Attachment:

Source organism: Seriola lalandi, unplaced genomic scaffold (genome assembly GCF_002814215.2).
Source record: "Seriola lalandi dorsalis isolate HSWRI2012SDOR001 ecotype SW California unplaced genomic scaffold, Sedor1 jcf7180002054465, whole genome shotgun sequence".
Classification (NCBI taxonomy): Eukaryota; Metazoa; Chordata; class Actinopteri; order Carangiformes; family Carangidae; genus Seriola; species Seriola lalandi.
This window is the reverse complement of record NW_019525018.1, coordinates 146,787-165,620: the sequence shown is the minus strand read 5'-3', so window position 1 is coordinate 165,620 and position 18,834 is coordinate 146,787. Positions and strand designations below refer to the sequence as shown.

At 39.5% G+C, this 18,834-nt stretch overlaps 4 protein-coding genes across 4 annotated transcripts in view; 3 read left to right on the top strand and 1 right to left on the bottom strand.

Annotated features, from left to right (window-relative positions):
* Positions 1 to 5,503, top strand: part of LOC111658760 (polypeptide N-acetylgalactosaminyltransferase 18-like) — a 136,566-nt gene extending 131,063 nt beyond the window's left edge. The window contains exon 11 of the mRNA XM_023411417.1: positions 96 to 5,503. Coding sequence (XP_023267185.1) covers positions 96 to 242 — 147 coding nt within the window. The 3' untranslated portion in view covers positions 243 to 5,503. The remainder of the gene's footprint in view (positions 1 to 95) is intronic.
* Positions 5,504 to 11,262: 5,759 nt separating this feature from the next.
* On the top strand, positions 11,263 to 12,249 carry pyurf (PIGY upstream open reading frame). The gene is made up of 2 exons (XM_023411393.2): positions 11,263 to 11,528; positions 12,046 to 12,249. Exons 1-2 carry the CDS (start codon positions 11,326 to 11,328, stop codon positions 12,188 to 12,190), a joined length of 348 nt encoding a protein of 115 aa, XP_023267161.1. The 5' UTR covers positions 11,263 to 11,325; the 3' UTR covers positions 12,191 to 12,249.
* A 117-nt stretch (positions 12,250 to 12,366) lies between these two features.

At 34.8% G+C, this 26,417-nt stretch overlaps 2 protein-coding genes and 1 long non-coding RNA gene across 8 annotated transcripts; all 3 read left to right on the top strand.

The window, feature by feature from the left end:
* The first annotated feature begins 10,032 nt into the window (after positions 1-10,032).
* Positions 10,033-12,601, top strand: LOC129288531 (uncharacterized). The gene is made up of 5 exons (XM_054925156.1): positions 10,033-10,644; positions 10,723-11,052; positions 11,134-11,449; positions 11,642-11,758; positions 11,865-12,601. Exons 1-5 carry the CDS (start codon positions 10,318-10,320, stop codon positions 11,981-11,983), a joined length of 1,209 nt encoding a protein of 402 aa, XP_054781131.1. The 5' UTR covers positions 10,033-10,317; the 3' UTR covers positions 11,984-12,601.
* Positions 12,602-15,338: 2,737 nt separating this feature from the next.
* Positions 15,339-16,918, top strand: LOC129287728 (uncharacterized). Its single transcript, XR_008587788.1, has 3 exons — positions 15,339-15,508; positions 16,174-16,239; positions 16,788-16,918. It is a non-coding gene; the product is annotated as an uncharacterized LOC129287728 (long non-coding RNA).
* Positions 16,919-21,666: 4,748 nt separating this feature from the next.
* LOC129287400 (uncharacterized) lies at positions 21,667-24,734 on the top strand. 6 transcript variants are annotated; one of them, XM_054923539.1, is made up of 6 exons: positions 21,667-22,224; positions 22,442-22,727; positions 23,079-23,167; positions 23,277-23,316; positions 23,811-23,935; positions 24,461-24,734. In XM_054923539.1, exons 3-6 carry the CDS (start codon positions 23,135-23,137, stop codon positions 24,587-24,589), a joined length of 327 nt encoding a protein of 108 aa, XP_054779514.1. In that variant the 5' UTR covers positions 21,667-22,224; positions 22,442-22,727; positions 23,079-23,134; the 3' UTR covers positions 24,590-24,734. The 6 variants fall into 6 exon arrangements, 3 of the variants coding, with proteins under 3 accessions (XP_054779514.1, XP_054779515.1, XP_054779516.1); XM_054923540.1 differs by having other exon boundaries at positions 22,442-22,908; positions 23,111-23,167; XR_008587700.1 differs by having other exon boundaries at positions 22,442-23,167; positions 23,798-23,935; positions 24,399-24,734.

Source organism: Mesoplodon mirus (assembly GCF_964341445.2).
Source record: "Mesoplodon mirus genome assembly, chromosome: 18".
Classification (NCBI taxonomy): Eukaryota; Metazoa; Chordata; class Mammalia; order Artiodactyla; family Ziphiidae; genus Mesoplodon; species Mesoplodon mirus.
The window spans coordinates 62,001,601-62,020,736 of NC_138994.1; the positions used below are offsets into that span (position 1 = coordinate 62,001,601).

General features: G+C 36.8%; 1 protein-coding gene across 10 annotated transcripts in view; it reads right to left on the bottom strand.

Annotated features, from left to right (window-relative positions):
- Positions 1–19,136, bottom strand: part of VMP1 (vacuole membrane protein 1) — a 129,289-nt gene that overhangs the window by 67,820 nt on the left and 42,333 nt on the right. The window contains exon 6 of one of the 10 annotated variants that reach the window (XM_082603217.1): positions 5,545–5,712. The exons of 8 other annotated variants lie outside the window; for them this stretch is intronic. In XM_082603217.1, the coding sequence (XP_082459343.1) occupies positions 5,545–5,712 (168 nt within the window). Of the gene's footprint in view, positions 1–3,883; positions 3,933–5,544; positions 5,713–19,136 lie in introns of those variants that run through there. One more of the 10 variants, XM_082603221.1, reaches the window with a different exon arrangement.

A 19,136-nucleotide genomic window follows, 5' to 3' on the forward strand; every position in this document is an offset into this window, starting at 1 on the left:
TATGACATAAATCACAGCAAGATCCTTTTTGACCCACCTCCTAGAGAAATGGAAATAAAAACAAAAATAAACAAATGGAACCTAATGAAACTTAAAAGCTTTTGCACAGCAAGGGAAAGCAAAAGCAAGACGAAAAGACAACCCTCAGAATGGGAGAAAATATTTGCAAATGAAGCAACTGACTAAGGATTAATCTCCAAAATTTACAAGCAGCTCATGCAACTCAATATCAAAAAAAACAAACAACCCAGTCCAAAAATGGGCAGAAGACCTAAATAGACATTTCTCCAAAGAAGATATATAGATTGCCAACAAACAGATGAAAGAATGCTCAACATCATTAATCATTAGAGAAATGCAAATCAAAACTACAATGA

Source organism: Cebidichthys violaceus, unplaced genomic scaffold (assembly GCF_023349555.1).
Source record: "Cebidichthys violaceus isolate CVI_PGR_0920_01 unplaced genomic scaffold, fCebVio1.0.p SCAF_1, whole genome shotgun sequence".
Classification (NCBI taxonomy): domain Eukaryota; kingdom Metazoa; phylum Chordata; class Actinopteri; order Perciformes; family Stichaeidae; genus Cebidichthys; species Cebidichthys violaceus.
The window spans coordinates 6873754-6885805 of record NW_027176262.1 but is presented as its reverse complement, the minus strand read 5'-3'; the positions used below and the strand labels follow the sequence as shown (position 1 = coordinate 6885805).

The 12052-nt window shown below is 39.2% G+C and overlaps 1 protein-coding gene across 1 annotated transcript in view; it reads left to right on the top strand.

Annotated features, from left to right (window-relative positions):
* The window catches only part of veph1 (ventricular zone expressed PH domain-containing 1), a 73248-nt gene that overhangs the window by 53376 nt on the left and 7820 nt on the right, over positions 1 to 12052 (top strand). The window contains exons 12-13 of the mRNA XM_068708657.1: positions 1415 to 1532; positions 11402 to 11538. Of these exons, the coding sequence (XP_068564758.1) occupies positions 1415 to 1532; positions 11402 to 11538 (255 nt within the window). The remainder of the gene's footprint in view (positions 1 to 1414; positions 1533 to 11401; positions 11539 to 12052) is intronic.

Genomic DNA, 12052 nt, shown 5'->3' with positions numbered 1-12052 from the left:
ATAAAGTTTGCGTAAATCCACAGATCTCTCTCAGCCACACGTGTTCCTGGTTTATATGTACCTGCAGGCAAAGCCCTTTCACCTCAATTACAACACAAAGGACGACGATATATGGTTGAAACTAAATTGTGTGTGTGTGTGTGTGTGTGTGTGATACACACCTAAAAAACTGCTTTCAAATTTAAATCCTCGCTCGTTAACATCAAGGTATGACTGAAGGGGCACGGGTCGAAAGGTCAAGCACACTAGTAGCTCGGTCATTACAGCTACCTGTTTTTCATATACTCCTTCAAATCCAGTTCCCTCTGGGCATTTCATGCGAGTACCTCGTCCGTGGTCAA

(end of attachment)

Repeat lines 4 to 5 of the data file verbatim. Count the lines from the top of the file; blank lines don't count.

This window is the reverse complement of record NW_019525018.1, coordinates 146,787-165,620: the sequence shown is the minus strand read 5'-3', so window position 1 is coordinate 165,620 and position 18,834 is coordinate 146,787. Positions and strand designations below refer to the sequence as shown.

At 39.5% G+C, this 18,834-nt stretch overlaps 4 protein-coding genes across 4 annotated transcripts in view; 3 read left to right on the top strand and 1 right to left on the bottom strand.